• Augmenter la taille
  • Taille par défaut
  • Diminuer la taille

Contact Information Sheet

Contact Information Sheet
  • id
  • date
    2010-11-11
  • Geographical Area
    United States of America
  • Jurisdiction
    California
  • Organisation
    Californian Board of Registered Nursing
  • Address

    Postal Address
    Board of Registered Nursing
    P.O. Box 944210
    Sacramento,
    CALIFORNIA 94244-2100

    Location Address
    1625 North Market Boulevard,
    Suite N-217
    Sacramento,
    CALIFORNIA 95834-1924

  • Phone
    +1 916 322 3350
  • Fax
    +1 916 574 8637
  • Email
  • Website
  • Contact Point
    Ruth Ann Terry, MPH,RN
    Executive Officer
  • Regulatory Body
    The Board of Registered Nursing (BRN) is a state governmental agency established by law to protect the public by regulating the practice of registered nurses. The BRN is responsible for implementation and enforcement of the Nursing Practice Act: the laws related to nursing education, licensure, practice, and discipline.

    The nine-member Board is composed of four members of the public and five registered nurses. The five registered nurses include two direct-patient care nurses, an advanced practice nurse, a nurse administrator, and a nurse educator. Seven of the members are appointed by the Governor and two of the public members are appointed by the Legislature. Each member serves a four-year term and can be re-appointed, although the member cannot serve more than two consecutive terms. http://www.rn.ca.gov/about_us/whatisbrn.shtml (accessed on 22.04.2009)

    The Nursing Practice Act (NPA) is the body of California law that mandates the Board to set out the scope of practice and responsibilities for RNs. The Practice Act is located in the California Business and Professions Code starting with Section 2700. Regulations which specify the implementation of the law appear in the California Code of Regulations.
    http://www.rn.ca.gov/regulations/npa.shtml (accessed on 22.04.2009)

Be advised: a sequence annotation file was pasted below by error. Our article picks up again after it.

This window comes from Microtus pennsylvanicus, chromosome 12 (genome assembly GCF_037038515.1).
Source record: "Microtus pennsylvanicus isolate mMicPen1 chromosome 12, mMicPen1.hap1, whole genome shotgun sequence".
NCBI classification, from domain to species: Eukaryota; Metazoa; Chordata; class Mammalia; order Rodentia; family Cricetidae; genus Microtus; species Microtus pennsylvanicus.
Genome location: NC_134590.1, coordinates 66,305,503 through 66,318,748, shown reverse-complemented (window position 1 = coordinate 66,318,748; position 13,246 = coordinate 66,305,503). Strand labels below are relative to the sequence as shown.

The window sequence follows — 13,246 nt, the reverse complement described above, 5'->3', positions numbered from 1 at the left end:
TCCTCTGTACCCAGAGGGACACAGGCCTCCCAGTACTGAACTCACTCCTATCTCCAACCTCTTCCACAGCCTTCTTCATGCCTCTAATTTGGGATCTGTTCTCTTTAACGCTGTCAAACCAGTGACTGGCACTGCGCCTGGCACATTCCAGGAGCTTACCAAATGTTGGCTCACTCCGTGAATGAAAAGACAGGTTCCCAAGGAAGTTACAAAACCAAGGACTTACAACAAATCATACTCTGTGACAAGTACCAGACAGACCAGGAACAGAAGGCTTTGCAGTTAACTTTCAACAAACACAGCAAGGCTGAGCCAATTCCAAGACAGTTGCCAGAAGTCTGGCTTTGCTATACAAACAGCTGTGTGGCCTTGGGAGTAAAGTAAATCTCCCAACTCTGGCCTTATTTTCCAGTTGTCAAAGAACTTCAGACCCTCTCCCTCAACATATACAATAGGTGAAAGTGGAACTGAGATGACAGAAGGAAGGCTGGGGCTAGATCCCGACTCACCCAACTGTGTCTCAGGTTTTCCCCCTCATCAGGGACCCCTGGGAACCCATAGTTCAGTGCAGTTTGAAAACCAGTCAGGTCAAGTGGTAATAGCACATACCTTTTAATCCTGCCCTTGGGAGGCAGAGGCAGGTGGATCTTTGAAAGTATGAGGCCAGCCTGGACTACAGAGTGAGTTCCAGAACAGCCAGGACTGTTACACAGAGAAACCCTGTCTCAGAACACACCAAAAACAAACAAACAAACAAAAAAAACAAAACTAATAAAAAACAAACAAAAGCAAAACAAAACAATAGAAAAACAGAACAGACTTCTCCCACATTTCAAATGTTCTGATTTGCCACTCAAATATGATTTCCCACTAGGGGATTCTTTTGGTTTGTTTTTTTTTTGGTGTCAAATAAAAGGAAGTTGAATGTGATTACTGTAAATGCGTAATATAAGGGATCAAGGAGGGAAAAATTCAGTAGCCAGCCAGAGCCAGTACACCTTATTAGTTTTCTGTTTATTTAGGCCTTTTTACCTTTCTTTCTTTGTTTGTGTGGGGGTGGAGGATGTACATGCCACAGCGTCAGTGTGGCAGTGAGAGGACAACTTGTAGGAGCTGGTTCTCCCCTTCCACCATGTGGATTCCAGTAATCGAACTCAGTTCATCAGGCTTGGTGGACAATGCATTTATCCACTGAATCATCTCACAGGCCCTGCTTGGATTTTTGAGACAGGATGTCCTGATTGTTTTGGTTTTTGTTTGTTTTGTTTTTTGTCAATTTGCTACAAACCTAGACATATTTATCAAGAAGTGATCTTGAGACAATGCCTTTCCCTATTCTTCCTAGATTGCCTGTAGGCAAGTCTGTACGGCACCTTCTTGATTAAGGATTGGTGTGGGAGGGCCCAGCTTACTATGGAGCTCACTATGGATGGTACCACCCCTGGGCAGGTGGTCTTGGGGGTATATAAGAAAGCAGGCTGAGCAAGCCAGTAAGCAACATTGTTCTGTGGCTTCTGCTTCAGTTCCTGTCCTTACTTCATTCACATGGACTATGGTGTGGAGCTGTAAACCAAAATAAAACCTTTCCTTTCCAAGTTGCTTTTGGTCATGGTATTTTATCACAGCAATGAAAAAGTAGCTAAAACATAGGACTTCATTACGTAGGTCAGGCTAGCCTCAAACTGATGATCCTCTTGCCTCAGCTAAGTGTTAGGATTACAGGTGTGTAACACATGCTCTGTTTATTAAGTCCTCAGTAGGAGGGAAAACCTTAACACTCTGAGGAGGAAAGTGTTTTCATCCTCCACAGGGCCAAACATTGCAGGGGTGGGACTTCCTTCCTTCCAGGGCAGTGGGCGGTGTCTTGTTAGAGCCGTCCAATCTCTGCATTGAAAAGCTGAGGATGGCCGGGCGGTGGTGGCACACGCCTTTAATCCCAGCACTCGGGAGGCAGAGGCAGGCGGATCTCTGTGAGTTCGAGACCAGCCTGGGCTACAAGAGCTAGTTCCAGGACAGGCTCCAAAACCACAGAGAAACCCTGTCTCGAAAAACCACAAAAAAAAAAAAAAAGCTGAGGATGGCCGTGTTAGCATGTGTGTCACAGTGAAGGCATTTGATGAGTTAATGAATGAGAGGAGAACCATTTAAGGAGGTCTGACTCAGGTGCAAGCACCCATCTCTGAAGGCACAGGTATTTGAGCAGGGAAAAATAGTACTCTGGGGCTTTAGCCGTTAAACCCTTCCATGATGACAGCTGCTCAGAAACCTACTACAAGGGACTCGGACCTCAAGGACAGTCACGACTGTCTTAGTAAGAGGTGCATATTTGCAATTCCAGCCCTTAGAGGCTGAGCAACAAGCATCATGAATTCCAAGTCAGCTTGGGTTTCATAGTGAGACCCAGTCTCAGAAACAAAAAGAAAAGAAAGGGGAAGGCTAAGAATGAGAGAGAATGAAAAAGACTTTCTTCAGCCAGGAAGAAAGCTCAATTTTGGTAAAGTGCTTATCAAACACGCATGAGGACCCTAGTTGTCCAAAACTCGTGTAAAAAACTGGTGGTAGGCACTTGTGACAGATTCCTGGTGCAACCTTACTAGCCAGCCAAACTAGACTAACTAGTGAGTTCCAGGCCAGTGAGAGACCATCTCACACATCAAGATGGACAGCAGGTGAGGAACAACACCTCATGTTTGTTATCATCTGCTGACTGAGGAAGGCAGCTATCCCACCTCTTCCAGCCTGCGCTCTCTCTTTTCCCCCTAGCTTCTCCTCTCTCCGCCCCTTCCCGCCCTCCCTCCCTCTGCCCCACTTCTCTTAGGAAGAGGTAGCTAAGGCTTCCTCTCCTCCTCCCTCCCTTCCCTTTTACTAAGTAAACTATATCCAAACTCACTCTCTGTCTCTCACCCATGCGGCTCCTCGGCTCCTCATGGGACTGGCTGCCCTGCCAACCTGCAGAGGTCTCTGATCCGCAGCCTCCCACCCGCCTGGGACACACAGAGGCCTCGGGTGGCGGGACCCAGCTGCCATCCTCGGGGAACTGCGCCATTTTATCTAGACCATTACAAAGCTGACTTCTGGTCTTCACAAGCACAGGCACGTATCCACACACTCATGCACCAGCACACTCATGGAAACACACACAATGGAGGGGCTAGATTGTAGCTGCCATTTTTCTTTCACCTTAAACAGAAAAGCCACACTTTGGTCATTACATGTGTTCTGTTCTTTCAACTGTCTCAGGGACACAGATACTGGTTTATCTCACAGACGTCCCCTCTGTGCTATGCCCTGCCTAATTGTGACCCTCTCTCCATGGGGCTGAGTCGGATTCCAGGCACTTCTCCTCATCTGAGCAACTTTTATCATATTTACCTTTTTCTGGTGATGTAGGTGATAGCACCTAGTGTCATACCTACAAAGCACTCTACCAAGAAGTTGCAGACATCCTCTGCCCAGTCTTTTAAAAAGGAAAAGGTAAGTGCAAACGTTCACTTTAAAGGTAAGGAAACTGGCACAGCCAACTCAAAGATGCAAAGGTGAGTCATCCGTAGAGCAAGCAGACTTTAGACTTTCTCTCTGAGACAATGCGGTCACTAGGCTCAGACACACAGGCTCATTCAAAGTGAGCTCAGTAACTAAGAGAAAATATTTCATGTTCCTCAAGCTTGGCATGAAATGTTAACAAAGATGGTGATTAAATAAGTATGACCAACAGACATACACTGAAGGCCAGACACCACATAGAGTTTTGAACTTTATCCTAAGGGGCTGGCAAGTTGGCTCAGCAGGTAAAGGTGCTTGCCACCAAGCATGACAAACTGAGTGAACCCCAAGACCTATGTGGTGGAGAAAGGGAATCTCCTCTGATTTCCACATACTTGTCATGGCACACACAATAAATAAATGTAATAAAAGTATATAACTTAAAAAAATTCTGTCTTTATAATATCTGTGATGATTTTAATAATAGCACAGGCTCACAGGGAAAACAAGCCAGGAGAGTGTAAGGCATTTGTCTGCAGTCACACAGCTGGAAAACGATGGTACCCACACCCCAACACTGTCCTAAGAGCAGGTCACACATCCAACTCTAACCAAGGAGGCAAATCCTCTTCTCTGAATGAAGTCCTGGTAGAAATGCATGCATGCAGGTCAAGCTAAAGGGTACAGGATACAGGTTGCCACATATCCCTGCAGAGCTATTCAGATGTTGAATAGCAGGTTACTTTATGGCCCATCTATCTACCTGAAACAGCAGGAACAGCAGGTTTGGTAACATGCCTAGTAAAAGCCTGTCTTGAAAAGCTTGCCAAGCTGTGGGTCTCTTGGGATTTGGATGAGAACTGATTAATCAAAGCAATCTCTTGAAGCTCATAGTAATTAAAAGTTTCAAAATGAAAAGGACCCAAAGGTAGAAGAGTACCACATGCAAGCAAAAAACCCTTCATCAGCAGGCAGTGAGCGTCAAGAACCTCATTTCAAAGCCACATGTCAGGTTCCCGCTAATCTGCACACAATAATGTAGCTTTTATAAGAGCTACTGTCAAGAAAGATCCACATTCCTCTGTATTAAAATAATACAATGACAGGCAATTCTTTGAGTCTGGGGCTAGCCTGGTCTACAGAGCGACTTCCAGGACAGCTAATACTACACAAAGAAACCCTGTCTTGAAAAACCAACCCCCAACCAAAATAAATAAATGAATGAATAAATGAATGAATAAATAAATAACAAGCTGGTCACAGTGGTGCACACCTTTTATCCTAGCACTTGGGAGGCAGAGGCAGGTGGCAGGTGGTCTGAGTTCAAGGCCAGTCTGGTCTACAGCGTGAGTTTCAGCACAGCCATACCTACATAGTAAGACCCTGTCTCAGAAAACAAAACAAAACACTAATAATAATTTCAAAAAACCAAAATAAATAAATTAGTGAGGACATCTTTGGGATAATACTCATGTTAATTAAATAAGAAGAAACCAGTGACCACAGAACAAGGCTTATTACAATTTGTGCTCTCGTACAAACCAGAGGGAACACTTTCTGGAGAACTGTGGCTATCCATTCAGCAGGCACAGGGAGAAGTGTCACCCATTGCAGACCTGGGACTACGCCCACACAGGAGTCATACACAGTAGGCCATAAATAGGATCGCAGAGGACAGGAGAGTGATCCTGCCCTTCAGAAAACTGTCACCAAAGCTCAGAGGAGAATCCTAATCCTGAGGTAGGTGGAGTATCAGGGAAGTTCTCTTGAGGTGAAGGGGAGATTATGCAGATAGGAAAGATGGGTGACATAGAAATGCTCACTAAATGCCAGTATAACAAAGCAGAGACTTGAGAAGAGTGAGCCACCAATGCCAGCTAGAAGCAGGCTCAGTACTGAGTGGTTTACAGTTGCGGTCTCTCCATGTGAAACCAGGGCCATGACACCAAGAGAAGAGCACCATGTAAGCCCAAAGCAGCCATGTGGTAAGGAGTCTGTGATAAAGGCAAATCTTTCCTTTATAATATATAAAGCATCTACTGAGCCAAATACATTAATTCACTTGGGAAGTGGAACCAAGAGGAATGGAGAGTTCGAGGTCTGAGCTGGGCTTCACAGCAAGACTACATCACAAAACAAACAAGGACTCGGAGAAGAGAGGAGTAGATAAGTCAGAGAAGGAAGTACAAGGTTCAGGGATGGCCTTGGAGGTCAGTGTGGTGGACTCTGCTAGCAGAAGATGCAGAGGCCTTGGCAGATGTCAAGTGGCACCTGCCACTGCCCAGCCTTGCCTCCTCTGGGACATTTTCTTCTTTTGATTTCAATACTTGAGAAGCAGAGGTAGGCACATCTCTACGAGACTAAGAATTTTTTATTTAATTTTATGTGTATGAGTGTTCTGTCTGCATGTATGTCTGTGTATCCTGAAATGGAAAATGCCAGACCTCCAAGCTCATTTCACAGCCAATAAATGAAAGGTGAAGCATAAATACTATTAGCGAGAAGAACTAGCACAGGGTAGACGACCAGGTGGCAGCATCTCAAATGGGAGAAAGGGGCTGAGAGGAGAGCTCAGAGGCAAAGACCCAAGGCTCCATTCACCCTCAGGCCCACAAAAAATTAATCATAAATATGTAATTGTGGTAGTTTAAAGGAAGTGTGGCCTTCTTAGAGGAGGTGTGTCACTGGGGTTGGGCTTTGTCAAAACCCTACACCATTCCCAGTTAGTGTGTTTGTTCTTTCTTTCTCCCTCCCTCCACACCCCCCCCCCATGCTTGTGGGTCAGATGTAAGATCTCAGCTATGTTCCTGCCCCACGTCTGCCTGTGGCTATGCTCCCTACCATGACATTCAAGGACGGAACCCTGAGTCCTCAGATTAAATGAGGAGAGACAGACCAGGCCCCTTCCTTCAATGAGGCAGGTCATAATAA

• Health System
    Health care in the United States is mainly provided in the private sector (both for profit and non-profit) and to a lesser degree by public funding for the poor, elderly, disabled, children and veterans.  The United States does not have a universal health care system.

    In the United States expenditure on health care in actual dollars and as a proportion of gross domestic product (GDP) and on a per-capita basis is greater, than in any other nation in the world. The World Health Organisation reports that in 2005 the US total expenditure on health as 15 % of GDP and that the total expenditure on health per capita was $US6350. http://www.who.int/countries/usa/en/ (accessed on 22.04.2009).

    In 2006, around 84% of US citizens had some form of health insurance and about 16% of the population, or 47 million Americans were without health insurance coverage. http://www.census.gov/prod/2007pubs/p60-233.pdf (accessed on 22.04.2009).

    The number of acute care hospital beds in the United States in 2000 was 2.9 per 1 000 population. Bed numbers have declined and this coincides with a reduction in average length of stays in hospitals and an increase in day-surgery patients.
    The United States has among the lowest average lengths of stay for most procedures.  http://www.oecd.org/dataoecd/20/48/16502658.pdf (accessed on 22.04.2009).

  • Map
    37.3002752813443, -119.1357421875
  • User